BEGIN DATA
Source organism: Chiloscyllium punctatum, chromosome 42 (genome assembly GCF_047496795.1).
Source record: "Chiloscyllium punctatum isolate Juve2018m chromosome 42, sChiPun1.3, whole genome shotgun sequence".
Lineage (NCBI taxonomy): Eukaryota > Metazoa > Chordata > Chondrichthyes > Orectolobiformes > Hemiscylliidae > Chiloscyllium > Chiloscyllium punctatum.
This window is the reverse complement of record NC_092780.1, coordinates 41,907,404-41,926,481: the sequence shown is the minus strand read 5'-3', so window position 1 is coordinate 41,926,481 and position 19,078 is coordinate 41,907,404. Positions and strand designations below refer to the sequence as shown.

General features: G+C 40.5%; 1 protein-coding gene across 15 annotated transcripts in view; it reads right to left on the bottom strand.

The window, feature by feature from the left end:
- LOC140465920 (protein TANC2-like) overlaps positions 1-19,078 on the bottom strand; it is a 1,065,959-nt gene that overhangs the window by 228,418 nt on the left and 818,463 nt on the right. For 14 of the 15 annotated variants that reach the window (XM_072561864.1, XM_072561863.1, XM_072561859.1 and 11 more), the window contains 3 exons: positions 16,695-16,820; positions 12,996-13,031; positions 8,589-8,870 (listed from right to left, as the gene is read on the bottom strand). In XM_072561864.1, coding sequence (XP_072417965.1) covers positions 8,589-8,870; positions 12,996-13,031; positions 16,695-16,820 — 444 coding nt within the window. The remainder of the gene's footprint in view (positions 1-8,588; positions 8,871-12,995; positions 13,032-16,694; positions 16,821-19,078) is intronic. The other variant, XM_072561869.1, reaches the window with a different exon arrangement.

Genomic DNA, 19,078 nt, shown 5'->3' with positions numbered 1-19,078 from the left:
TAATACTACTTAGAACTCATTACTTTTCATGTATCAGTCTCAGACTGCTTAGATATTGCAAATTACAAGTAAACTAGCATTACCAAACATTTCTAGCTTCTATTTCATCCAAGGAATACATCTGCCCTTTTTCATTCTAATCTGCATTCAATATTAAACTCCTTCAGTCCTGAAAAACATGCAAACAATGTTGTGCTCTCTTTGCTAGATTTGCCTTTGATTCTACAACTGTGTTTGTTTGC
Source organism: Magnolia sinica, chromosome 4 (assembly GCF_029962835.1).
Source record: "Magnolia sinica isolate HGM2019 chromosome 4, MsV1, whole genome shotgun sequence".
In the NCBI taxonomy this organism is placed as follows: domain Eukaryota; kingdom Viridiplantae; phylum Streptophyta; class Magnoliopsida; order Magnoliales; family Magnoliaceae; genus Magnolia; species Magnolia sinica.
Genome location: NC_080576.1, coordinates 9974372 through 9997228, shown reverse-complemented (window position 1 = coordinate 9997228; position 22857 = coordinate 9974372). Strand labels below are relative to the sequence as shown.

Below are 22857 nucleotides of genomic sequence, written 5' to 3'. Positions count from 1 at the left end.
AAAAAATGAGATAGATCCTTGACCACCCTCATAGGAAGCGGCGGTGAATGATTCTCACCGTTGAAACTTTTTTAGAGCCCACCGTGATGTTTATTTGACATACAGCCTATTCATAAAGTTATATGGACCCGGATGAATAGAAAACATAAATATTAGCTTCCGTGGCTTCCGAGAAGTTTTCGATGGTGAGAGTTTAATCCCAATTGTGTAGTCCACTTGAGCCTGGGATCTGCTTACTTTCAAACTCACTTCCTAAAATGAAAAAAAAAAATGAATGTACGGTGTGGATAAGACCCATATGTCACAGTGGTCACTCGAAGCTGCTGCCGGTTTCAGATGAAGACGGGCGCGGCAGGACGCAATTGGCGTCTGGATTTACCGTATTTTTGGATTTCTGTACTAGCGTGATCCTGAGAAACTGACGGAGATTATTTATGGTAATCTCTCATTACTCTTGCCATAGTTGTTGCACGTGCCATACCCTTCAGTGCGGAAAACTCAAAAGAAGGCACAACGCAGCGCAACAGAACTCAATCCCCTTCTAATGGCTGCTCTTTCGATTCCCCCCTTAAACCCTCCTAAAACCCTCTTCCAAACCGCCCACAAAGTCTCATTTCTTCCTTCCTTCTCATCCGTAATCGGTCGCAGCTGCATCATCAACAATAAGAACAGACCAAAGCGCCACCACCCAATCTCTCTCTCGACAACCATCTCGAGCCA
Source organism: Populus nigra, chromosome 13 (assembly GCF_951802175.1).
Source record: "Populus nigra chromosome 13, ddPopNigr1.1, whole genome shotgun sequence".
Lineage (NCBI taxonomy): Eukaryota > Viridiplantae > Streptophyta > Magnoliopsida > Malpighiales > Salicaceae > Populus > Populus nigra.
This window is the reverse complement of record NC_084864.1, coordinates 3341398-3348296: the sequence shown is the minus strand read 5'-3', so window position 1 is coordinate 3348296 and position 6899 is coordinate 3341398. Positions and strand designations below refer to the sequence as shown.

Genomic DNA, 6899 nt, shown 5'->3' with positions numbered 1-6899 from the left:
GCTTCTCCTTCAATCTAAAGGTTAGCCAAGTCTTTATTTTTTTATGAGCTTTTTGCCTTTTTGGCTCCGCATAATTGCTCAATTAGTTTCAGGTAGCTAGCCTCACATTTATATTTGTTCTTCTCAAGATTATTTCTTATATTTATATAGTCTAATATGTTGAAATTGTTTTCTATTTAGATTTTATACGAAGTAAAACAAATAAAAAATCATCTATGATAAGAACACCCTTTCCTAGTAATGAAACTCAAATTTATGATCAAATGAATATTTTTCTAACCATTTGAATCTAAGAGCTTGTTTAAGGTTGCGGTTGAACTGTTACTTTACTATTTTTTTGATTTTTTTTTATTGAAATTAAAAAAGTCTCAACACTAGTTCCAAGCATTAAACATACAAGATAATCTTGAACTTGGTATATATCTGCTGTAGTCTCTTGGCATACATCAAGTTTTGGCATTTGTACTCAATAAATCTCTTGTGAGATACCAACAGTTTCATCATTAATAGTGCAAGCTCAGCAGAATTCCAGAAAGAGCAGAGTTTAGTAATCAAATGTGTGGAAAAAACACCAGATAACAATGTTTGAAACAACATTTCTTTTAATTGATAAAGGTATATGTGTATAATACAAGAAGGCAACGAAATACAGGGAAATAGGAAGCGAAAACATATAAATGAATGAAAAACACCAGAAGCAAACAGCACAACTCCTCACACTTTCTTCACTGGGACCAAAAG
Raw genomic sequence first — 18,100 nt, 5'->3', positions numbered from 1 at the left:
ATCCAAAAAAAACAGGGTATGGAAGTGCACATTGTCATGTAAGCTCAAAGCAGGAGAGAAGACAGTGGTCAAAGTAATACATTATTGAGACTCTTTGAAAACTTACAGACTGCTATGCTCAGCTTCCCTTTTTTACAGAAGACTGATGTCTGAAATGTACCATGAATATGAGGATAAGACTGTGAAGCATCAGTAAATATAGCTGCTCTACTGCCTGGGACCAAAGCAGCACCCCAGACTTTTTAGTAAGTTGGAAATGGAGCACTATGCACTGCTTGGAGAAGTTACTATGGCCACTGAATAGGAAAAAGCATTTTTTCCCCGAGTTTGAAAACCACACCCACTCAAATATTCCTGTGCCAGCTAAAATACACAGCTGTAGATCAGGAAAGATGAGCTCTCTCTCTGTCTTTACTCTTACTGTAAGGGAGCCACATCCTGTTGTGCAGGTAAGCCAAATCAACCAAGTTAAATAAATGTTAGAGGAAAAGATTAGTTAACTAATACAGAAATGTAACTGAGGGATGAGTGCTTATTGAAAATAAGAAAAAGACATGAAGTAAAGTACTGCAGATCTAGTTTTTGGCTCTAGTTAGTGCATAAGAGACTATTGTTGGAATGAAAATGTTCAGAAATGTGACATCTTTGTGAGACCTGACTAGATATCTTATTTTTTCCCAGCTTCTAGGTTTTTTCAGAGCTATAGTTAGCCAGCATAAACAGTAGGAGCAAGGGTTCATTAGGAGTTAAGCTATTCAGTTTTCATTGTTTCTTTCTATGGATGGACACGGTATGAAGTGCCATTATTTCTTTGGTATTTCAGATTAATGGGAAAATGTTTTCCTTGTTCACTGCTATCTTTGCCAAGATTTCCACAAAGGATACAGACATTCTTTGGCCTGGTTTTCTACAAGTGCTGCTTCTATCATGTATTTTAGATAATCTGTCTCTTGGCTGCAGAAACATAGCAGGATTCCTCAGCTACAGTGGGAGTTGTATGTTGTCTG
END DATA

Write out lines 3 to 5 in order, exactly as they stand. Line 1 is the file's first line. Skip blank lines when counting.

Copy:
Lineage (NCBI taxonomy): Eukaryota > Metazoa > Chordata > Chondrichthyes > Orectolobiformes > Hemiscylliidae > Chiloscyllium > Chiloscyllium punctatum.
This window is the reverse complement of record NC_092780.1, coordinates 41,907,404-41,926,481: the sequence shown is the minus strand read 5'-3', so window position 1 is coordinate 41,926,481 and position 19,078 is coordinate 41,907,404. Positions and strand designations below refer to the sequence as shown.

General features: G+C 40.5%; 1 protein-coding gene across 15 annotated transcripts in view; it reads right to left on the bottom strand.